This post has been in the pipeline for a while. I had been thinking about compiling a list of philosophical songs from classic Hindi cinema, and blog reader Kamini Dey’s request for a post with that theme served to spur me on. I got distracted midway, and decided to do a cynical songs post, but here it is, finally: a list of ten philosophical songs from old Hindi cinema that I especially like.
This was not the post I’d got planned for this week. But then, when so many people commenting on my Geeta Dutt solos post began writing about Geeta Dutt duets, I decided I may as well compile my list of the Geeta Dutt duets I love the most. After all, I knew I’d do this post, sooner or later. So why not now?
This blog hosted a ‘Classic Bollywood Quiz’ a while back. In true film awards style (and we have pacifist to thank for this idea), everybody who submitted answers got a prize. The winner, Anoushka, got a tangible prize, and our runner-up, Anu Warrier, got the ‘dictate-a-list’ prize. For the others, I decided I’d dedicate one post each. This is the first of those posts; it’s dedicated to Karthik, who won the Just for the Heck of it Award (I assume full responsibility for that ghastly name; my creative juices had run dry by the time I got to naming this prize).
So, Karthik: this is for you, because though I’d thought vaguely that I’d do this list sometime, it was your suggestion (that comment on a long-ago post…) that spurred me on to get down to it. Enjoy!
Now, a few words about what this post entails. I’ve noticed that a lot of people, including those who do like old Hindi films and their music, tend to equate good music direction with the ‘greats’: Salil Choudhary, S D Burman, Shankar-Jaikishan, Madan Mohan, Roshan, O P Nayyar, Naushad… and so on. I did, too, till not too long ago. But a spate of watching some rather obscure films over the past decade or so has made me more aware of music directors who may not have made it big, but who certainly did not lack talent. In some cases, a couple of their songs became runaway hits. In some cases, the songs may not have been huge hits but are nevertheless very melodious.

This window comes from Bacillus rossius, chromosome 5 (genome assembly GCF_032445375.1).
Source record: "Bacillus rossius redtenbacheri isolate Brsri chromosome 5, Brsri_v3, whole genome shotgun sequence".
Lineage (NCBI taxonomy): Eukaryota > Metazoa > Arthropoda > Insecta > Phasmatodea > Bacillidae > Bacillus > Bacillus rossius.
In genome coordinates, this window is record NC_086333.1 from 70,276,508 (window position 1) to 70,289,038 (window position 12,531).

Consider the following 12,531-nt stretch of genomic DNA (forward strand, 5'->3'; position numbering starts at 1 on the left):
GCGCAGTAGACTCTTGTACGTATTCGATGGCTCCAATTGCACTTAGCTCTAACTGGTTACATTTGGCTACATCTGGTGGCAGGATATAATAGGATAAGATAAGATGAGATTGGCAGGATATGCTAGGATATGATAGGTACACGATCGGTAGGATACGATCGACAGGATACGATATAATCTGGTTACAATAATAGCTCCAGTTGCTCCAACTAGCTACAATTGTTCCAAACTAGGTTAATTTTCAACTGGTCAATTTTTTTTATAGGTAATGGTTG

My maternal grandfather used to work in the Gramophone Company of India. Mummy grew up in a house full of LPs, and a lot of those—including dozens of albums from Hindi films of the 50’s and 60’s—ended up in our house. I grew up listening to music; but for a long time, I couldn’t tell one singer from another. The first singer whose voice I learnt to identify (I must have been about 11 or 12 at the time, I think) was Hemant.
Hemant Kumar Mukherjee was born on June 16, 1920, and went on to become one of Hindi cinema’s great music directors—and a singer with a very distinctive voice, rich and deep and sonorous.
So, as a birthday anniversary tribute: my ten favourite Hemant songs. These are all from the 50’s and 60’s, from films that I’ve seen, and in no particular order. Frankly, each song is a masterpiece in itself.
When I first began blogging about old cinema, my husband asked me, “So will you do a list of Johnny Walker’s songs sometime?” I thought about it (not long; I didn’t need to) and decided yes. Badruddin Jamaluddin Qazi, aka Johnny Walker, definitely deserves a ‘top ten’ list all his own. This, therefore, on what would have been his 83rd birthday, is a list of songs through which he frolics and flirts, teeters and tumbles—just, generally, keeps me glued to the screen. These are all from films of the 50’s and 60’s that I’ve seen, in no particular order.